Report: Data-driven makeover needed for Australia?

BIMcrunch has reported on quite the number of BIM-related stories from Australia in recent times, yet a more wider adoption of Building Information has been called for by the Managing Director of a top Australasian enterprise applications company.

In a guest article for Business Spectator, Rob Stummer calls for a change in attitudes of people within the architectural, engineering and construction sector, a shift in processes and how they are conducted and an enhanced emphasis on using BIM software in order to totally change the way in which building projects within Australia are carried out.

 

“While technology is only part of the solution – people and processes are equally if not more important – technology can act as a catalyst for change and innovation”, stated Stummer. “Instead of thinking about it as a 3D design model – probably a fair assessment of how it is mostly viewed in Australia – the UK government and industry are now talking about how to capture and share data throughout the construction and asset management supply chain to encourage new, more collaborative and more efficient ways of working.”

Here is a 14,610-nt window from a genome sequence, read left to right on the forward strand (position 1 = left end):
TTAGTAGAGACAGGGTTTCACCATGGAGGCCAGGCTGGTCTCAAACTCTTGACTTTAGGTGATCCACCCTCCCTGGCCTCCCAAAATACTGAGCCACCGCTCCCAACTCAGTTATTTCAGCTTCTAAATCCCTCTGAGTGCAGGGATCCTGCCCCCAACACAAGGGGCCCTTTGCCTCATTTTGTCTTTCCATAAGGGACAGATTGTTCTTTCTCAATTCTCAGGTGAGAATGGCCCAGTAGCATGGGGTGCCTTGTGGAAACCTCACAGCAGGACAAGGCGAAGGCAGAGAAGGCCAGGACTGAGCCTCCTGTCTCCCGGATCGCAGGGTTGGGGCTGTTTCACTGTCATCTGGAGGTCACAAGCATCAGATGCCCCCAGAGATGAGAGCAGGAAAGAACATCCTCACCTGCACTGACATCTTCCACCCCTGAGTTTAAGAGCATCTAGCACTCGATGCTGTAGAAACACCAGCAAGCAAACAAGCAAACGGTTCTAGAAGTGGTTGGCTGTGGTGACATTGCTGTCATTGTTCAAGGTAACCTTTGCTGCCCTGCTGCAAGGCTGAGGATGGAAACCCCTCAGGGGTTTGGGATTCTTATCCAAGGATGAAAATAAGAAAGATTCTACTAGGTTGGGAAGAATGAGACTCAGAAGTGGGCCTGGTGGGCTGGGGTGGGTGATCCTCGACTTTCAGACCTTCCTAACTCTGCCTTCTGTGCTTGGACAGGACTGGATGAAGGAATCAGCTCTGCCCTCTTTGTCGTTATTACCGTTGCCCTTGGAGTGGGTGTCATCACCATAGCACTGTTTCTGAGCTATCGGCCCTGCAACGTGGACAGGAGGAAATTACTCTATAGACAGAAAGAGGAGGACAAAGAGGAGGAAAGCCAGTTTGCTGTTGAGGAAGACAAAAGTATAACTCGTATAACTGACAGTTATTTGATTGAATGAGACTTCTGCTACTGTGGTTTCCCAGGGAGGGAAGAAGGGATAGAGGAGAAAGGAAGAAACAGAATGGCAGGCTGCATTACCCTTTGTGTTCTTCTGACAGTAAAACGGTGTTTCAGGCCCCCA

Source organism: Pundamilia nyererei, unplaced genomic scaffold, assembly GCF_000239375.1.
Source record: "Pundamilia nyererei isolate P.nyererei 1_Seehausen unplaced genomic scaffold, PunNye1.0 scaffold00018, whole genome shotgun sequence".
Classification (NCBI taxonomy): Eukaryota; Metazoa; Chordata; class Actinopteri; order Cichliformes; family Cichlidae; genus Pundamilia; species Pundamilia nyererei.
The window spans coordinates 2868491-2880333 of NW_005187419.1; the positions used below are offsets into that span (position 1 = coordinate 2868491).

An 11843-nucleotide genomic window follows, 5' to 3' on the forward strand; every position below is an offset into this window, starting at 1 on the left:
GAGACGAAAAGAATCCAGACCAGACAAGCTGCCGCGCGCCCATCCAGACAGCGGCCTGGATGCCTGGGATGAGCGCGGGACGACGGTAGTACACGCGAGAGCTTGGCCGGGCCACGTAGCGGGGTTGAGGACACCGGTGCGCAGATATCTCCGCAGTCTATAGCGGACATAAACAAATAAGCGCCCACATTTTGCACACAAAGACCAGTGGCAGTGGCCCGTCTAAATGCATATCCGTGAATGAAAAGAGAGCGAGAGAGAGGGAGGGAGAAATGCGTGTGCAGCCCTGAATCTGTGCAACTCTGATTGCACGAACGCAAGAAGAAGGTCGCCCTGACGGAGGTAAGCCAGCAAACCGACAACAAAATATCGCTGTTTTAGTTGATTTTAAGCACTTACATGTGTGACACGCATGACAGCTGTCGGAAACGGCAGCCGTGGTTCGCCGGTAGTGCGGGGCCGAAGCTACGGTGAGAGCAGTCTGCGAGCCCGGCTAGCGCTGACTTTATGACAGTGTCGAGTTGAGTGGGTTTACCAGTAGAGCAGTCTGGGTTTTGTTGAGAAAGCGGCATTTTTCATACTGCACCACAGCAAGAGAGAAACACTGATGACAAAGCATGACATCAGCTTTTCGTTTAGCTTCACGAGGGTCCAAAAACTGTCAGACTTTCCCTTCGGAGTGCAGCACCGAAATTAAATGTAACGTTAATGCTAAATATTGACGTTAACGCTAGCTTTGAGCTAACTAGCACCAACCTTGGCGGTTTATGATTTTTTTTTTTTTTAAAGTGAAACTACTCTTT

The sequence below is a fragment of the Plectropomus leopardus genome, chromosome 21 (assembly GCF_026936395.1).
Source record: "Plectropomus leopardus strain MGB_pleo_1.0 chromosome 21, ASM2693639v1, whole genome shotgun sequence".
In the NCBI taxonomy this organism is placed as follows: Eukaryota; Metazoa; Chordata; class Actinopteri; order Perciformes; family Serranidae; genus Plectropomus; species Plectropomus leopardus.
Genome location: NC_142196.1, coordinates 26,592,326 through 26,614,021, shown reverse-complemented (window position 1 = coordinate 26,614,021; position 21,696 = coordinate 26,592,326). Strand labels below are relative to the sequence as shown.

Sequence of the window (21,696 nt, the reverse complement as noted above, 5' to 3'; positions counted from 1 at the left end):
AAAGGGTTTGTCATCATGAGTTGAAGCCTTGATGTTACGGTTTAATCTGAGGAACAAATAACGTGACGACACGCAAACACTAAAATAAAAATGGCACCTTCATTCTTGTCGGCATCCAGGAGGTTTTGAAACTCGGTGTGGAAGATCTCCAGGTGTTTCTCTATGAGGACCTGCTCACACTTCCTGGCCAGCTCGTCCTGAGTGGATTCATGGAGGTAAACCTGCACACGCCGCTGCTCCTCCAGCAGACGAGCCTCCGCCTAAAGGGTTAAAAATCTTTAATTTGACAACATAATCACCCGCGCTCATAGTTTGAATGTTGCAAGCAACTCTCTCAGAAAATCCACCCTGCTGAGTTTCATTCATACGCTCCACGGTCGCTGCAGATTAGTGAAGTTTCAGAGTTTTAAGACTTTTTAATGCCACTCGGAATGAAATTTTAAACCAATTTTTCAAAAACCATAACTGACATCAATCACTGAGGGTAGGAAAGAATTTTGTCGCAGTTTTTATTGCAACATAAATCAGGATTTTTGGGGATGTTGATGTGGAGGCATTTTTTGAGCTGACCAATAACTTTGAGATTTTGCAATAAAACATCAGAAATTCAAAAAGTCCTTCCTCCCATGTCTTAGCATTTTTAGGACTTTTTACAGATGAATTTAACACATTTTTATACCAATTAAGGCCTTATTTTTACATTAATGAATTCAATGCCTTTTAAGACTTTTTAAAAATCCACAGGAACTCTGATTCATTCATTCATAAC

The basis of Stummer’s article stems from the ending of a boom in Australian construction from the mining and resources sectors. Although the end of this economic upturn doesn’t necessarily mean a serious decline in fortunes for the economy Down Under, Stummer believes it won’t hurt to push BIM adoption and create a new boom in industry instead of waiting until times are tough. He said: “Crisis or no crisis, however, Australia is certainly heading into interesting times. Even after the resources investment boom, building and construction will be pillars of the economy.”

 

“There’s great potential for efficiency improvements in the construction industry from the data-driven approach to process efficiencies that BIM encourages. These efficiencies are at three levels: within construction companies themselves, throughout the construction supply chain more generally, and in the on-going management of the assets that are constructed.”

 

Follow this link to read Stummer’s thoughts in their entirety.

 

RELATED: BIM aiding redevelopment of Australian aquatic centres

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